Slide coverslips were detached in xylene, and the slides were rehydrated by successive ethanol washes (95%, 70%, 50%, and 30%) followed by soaking in phosphate-buffered saline for 2 minutes. The slides were allowed to air-dry. Using a new, flat, single-edged razor blade, the entire contents of the slide were scraped into 200 μL of phosphate-buffered saline, and were kept frozen at −80°C until DNA extraction could be performed. DNA extraction was performed using the QIAamp DNA Blood Mini Kit (Qiagen, Germantown, Md) according to the manufacturer's protocol.
For FFPE tissue specimens, DNA was extracted from 3 cores of the paraffin block measuring 1 mm each. The samples were first deparaffinized by incubation with CitriSolv (Thermo Fisher Scientific, Waltham, Mass) followed by an ethanol wash. DNA extraction was then performed using the DNeasy Blood and Tissue kit (Qiagen) according to the manufacturer's protocol.
DNA quality and quantity assessment was performed for each sample using a Qubit Fluorometer (Life Technologies, Grand Island, NY). Genomic DNA fragmentation/degradation was assessed by electrophoresis using a 0.8% agarose gel.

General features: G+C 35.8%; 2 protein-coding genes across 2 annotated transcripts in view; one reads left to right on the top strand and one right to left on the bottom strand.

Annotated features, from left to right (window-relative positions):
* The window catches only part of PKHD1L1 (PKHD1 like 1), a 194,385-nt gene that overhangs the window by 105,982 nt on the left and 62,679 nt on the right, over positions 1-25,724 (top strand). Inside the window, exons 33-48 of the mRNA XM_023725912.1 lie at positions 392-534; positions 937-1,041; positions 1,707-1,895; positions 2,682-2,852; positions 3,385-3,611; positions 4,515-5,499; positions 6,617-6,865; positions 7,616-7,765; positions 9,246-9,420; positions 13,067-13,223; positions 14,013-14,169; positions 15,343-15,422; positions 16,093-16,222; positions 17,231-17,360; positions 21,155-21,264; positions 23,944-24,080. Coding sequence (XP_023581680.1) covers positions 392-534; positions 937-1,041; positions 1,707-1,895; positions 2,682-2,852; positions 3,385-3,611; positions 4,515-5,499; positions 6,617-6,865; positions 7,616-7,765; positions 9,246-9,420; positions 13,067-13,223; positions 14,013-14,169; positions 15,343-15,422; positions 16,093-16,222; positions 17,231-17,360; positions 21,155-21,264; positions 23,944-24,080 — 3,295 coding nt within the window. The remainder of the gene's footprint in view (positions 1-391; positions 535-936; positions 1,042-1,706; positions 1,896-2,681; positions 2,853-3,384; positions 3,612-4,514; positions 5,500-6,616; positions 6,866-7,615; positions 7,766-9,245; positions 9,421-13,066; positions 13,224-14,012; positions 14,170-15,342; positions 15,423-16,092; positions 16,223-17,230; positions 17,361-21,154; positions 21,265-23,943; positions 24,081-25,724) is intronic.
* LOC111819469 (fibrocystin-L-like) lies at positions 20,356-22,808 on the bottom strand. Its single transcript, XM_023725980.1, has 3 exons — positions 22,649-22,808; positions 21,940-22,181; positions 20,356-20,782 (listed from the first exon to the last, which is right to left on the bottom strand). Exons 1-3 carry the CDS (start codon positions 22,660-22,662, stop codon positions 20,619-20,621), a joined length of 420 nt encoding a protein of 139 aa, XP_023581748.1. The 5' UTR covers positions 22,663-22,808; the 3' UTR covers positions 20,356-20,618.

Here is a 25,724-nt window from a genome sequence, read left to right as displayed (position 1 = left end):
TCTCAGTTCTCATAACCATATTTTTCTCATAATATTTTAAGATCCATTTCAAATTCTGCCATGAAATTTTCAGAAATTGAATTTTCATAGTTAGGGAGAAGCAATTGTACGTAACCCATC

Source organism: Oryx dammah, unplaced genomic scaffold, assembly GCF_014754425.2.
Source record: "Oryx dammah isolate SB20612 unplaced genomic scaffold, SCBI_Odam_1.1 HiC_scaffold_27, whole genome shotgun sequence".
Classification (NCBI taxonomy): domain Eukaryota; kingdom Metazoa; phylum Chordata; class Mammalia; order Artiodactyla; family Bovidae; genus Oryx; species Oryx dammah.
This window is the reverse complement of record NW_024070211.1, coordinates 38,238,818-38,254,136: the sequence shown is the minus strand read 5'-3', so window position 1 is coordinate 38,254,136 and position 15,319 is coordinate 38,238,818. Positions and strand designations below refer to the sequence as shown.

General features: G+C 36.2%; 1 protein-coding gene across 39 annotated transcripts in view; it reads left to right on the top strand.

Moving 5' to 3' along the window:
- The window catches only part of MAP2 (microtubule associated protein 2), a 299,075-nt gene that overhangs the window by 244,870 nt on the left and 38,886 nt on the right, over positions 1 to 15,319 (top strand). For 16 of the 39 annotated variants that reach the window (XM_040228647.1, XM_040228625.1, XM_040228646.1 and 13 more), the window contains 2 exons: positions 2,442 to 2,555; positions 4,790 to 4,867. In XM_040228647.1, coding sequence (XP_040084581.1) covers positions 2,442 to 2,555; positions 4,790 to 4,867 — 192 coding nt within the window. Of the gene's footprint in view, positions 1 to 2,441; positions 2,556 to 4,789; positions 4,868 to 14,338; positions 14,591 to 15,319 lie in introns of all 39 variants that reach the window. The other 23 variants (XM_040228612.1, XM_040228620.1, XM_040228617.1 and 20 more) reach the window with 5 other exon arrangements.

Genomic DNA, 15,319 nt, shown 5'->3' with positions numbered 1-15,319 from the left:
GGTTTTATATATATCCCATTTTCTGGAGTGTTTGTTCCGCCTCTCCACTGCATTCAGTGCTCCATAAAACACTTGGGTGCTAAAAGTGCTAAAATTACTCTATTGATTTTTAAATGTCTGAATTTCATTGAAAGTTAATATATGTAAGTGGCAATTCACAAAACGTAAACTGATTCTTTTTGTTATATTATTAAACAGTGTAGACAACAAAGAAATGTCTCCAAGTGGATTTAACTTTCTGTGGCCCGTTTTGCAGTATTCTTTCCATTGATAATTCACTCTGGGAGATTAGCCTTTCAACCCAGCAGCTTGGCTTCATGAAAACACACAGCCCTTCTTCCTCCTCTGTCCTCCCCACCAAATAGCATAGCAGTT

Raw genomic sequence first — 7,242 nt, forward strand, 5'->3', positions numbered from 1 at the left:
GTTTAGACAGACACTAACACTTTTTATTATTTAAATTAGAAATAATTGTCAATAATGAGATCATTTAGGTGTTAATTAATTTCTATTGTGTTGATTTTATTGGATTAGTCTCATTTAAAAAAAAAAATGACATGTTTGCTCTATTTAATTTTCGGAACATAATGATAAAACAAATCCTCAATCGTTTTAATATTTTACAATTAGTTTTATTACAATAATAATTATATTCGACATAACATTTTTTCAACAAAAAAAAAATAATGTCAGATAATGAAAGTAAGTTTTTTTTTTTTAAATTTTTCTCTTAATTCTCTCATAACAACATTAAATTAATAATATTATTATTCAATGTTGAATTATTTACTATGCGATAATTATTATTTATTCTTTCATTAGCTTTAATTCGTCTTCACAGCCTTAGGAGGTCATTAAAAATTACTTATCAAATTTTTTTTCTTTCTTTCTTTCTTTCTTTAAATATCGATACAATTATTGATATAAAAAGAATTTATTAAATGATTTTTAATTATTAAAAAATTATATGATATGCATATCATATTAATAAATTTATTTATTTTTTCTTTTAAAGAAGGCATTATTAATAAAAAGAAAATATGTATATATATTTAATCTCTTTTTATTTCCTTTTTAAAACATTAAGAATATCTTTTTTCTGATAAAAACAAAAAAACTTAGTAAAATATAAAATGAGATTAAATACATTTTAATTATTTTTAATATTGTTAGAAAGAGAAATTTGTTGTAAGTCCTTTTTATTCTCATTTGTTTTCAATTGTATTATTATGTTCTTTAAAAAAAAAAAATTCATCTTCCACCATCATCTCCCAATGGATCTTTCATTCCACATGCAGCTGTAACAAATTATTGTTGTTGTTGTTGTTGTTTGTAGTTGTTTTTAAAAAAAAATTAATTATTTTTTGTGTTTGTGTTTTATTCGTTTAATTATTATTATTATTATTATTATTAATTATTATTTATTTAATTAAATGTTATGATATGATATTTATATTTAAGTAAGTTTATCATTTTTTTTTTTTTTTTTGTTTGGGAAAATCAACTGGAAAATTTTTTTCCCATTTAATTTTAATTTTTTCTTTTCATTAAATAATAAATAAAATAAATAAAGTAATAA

All samples were capture-enriched using the WU-CaMP27 panel (Washington University Genomics and Pathology Services, St. Louis, Mo) that includes 27 genes commonly mutated in cancer (Table 1). Up to 1 μg of extracted DNA was fragmented to 200 base pair (bp) to 250 bp using a Covaris E210 instrument (Covaris Inc, Woburn, Mass). For specimens that yielded < 1 μg of DNA, the entire yield of extracted DNA was used (range, 170 nanograms [ng]-1470 ng for FNA specimens). Fragmentation was verified on an Agilent 2100 Bioanalyzer (Agilent, Santa Clara, Calif), and the fragmented DNA was purified with Agencourt AmpureXP beads (Beckman Coulter Inc, Danvers, Mass), end-repaired, polyadenylated with Klenow DNA polymerase, and ligated to universal Illumina sequencing adapters. Library fragments were then bead purified and analyzed for adequate ligation on an Agilent 2100 bioanalyzer. Limited-cycle polymerase chain reaction (PCR) with sample-specific, index-tagged primers was then performed to enrich for ligation products with the appropriate configuration (ie, ligation of 1 of each of the adapters on either end). The number of PCR cycles was based on the DNA extraction yield (100 ng-249 ng: 10 cycles; 250 ng-749 ng: 9 cycles; and 750 ng-1000 ng:7 cycles). Whole-genome libraries were enriched for exons plus 200 bp of flanking intronic sequence and 1 kilobase pair flanking the first and last exon of the 27 genes targeted by the WU-CaMP27 gene panel using a custom Agilent SureSelect biotinylated cRNA probe set. SureSelect reagents were prepared according to the manufacturer's instructions, and 500 ng of each indexed library was hybridized at 65°C for 24 hours. Captured library fragments were washed and purified from unbound material using MyOne T1 streptavidin beads (Life Technologies Corporation) and then resuspended and purified by bead purification before a final limited-cycle PCR amplification. Verification of library size and quantity was performed by electrophoresis using an Agilent Bioanalyzer. Enriched libraries from all samples in this experiment were pooled and sequenced in multiplex on a single lane of an Illumina HiSeq 2000 instrument using version 3 chemistry following established protocols for paired-end 101-bp reads.